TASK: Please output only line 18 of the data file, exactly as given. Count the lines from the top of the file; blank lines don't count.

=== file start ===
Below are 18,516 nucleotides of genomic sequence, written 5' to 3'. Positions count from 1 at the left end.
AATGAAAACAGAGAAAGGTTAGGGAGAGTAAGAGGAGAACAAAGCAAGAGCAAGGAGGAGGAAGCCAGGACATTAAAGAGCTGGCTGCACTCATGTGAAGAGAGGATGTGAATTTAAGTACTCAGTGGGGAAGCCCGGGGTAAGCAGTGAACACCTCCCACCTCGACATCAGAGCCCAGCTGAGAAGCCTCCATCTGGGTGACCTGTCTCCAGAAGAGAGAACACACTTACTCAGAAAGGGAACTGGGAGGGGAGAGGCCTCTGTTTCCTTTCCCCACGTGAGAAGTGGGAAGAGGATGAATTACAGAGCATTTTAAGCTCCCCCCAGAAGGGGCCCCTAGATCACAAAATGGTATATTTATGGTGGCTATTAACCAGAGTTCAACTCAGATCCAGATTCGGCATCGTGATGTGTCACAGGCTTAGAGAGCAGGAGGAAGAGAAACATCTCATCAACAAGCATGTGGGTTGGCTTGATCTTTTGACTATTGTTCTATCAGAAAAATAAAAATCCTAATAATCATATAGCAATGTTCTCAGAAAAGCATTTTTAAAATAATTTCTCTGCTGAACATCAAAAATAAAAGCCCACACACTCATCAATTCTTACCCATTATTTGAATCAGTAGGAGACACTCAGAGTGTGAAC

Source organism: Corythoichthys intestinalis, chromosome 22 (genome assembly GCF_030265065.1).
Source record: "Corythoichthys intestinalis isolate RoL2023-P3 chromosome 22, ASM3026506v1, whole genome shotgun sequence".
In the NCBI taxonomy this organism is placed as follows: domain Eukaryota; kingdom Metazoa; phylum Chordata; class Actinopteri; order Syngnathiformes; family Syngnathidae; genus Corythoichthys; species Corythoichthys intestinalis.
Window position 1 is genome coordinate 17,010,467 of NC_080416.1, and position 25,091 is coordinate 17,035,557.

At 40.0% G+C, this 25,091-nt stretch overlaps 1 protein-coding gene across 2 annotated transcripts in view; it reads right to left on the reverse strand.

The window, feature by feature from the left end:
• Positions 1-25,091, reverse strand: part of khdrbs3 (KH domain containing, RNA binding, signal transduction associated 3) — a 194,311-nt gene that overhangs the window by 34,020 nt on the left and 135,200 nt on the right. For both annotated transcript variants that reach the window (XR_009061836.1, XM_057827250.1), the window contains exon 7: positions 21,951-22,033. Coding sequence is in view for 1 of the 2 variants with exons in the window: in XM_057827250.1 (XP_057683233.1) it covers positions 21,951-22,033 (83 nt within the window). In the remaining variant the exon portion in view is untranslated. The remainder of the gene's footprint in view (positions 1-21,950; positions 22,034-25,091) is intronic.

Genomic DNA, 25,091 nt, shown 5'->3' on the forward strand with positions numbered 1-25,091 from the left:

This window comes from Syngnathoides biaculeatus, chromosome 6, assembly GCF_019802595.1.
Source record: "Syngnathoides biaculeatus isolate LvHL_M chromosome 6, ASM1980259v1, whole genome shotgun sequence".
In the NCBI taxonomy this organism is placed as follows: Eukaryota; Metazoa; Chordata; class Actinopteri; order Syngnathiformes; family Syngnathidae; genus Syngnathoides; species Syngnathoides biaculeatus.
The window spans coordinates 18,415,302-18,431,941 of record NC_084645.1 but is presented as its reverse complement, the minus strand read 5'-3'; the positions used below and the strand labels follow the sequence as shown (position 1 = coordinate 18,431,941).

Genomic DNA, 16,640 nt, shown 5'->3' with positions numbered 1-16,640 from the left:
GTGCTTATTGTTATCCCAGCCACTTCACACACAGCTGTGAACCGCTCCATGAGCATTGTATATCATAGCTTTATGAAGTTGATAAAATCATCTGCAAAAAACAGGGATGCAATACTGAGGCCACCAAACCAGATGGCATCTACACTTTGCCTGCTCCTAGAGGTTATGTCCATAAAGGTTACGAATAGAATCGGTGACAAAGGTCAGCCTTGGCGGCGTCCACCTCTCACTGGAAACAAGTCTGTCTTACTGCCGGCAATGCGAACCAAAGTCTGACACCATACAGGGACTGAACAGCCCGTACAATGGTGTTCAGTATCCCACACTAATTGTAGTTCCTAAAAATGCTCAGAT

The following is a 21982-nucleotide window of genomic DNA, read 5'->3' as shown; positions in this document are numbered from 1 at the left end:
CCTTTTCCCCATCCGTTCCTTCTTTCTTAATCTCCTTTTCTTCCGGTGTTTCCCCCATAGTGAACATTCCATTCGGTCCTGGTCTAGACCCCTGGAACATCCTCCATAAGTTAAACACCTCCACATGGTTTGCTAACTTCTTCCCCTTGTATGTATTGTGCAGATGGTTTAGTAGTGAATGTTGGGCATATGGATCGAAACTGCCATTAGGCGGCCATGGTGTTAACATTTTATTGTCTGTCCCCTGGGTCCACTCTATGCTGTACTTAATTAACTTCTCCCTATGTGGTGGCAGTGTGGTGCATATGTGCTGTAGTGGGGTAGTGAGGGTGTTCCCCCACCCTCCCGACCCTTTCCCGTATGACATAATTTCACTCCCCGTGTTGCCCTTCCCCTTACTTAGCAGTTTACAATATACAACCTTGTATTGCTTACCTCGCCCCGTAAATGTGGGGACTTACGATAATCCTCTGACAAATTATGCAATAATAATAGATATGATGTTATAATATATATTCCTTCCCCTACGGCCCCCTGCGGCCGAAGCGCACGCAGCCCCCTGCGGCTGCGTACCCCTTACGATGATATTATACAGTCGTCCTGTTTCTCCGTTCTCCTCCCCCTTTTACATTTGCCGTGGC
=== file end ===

CCTTTTCCCCATCCGTTCCTTCTTTCTTAATCTCCTTTTCTTCCGGTGTTTCCCCCATAGTGAACATTCCATTCGGTCCTGGTCTAGACCCCTGGAACATCCTCCATAAGTTAAACACCTCCACATGGTTTGCTAACTTCTTCCCCTTGTATGTATTGTGCAGATGGTTTAGTAGTGAATGTTGGGCATATGGATCGAAACTGCCATTAGGCGGCCATGGTGTTAACATTTTATTGTCTGTCCCCTGGGTCCACTCTATGCTGTACTTAATTAACTTCTCCCTATGTGGTGGCAGTGTGGTGCATATGTGCTGTAGTGGGGTAGTGAGGGTGTTCCCCCACCCTCCCGACCCTTTCCCGTATGACATAATTTCACTCCCCGTGTTGCCCTTCCCCTTACTTAGCAGTTTACAATATACAACCTTGTATTGCTTACCTCGCCCCGTAAATGTGGGGACTTACGATAATCCTCTGACAAATTATGCAATAATAATAGATATGATGTTATAATATATATTCCTTCCCCTACGGCCCCCTGCGGCCGAAGCGCACGCAGCCCCCTGCGGCTGCGTACCCCTTACGATGATATTATACAGTCGTCCTGTTTCTCCGTTCTCCTCCCCCTTTTACATTTGCCGTGGC